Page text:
OK so now we’ve got two important things that we know. First is the importance of good requirements gathering, second is the importance of deploying early and often to end users.
The next part of the puzzle is the actual design. How are we going to solve the problem? When I’m talking about design rules here I mean both UI design and internal code structure.
- A simple design is best.
- A focused design is best.
- Don’t try to solve everything up front, let the design flow and evolve as you work with the problem. Start small and simple and build out.
Another thing is that the software must be easy to use.
- Putting in the effort to make software easy to use means that effort is put in once, by you, the developer. Hard to use software will torture your users and place demands on them every day.
- Easy to use does not mean that it should be so infantile that it actually doesn’t solve the problem or makes it more onerous to solve than it needs to be just in the name of avoiding putting any cognitive strain on the user whatsoever. Depending on your users you can expect them to do some work and learn some concepts to use your software.
Unfortunately you don’t know what “easy to use” is, and neither do any of upper management, analysts and whoever else. The only people who know what “easy to use, but still powerful enough to get the job done” is, are end users. You can have some ideas, but they’re just ideas until they’re tested by putting them in front of end users. Even before MVP you can bash some end users over the head and drag them back to your cave and force them to try out your software. This is called Hallway Testing and it is super important and no one does it, and then people write long articles about why there’s so much bad software in the world.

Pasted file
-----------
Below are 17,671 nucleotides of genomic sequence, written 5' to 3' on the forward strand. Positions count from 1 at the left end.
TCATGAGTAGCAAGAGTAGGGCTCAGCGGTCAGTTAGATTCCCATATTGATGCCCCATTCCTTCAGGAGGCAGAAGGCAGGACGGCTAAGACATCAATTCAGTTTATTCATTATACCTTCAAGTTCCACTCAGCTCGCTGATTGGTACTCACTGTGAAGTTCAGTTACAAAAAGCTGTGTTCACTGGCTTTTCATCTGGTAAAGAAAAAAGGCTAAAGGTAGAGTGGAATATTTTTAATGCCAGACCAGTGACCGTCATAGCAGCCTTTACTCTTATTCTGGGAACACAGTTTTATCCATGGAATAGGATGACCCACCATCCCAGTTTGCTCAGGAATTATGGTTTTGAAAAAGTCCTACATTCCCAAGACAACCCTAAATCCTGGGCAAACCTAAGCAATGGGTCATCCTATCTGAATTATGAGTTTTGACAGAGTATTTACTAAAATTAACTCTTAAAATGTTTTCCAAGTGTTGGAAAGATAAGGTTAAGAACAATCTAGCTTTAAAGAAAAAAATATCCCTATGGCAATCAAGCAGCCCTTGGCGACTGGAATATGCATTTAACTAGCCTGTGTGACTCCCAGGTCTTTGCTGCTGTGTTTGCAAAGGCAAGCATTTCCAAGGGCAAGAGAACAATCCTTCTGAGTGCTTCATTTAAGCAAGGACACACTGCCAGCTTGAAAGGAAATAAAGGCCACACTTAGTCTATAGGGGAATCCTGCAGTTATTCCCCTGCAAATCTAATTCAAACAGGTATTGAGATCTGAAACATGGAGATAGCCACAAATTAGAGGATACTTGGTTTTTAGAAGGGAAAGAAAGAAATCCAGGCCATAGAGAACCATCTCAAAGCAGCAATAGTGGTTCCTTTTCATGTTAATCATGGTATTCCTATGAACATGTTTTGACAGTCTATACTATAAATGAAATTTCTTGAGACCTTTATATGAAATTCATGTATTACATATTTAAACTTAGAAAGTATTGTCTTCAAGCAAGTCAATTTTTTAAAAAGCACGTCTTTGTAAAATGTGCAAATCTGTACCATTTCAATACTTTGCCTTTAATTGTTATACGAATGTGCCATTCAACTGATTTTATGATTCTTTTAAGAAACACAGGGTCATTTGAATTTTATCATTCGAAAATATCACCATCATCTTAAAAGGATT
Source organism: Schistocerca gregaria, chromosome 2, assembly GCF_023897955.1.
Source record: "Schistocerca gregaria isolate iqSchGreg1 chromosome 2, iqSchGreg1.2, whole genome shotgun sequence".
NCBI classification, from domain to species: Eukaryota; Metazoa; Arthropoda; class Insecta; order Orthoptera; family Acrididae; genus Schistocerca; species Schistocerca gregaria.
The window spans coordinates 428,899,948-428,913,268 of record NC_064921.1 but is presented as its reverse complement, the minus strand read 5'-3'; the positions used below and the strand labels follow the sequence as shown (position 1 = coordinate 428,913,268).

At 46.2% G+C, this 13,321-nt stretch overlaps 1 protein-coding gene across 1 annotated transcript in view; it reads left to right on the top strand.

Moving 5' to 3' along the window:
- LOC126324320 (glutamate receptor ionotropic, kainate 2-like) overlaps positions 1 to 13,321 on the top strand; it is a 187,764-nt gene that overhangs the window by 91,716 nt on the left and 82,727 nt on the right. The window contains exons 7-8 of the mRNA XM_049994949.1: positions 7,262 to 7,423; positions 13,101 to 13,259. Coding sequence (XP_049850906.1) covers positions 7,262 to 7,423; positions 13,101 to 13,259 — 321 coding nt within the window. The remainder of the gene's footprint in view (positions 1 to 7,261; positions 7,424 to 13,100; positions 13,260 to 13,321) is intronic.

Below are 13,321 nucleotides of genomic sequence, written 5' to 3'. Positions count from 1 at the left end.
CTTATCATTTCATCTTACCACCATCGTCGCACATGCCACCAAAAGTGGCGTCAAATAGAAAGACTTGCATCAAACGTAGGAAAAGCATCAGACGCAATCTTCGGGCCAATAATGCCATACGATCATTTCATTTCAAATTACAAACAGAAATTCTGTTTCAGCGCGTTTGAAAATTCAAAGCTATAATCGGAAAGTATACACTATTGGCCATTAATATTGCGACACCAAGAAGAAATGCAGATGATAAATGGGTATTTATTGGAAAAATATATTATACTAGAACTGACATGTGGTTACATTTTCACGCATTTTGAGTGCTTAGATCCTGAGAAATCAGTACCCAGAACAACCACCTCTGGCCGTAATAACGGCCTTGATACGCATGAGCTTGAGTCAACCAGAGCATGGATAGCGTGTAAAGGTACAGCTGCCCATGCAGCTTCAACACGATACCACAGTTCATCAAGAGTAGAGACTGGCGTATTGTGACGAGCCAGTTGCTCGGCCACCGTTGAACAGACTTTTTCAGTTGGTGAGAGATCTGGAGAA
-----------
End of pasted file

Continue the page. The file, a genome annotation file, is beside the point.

Make a prototype
A basic implementation of your design must be available quickly.
- Make a prototype and iterate.
- A prototype should be ready in the first few weeks of the project.
As soon as the prototype is good enough (good enough means embarrassingly bad, but solves a problem or is useful to someone), then it is an MVP and must go to end users.
- Take into account fundamental requirements when designing. So for example security, which devices the program will run on, whether or not multi-threading is needed, business rules, that kind of thing… initially the prototype doesn’t have to implement solutions that match these requirements fully, but if they’re truly requirements that will be part of a solution eventually then the prototype must be designed with them in mind. For example if you leave out security but intend to add it later, your design must reflect that and make it so that when you do add it in, it is as easy as possible.
One thing to be vigilant against is feature creep. Feature creep is when you have something that does X and someone says “But if you just did Y and Z then it could do A, B and C”. ivermectin for diabetic patients Remember, keep your solutions tightly focused. Software should not be like Julius Caesar (every man’s woman and every woman’s man). It needs to solve a problem. Extending it to solve every problem under the sun will make it unfocused and complex, and that is death to any program.
Things that make a design succeed
- Software that is easy to use. That means it must follow UI conventions (little X in top right corner to close, Ctrl-C to Copy, Menu bar at top of screen, that kind of thing) and it must fit with their mental model of the problem. E.g. if you’re writing banking software the user must “Perform transaction” not “Create new TransactionModel” – terminology used in the program must fit with the problem domain, and this extends to the internals of the program too (Domain Driven Design).
- Software that solves a problem that people actually have (as opposed to one that the software designer thinks they have).
- Developers who are responsive to user feedback.
- Fixes that flow back to users quickly.
Things that kill your program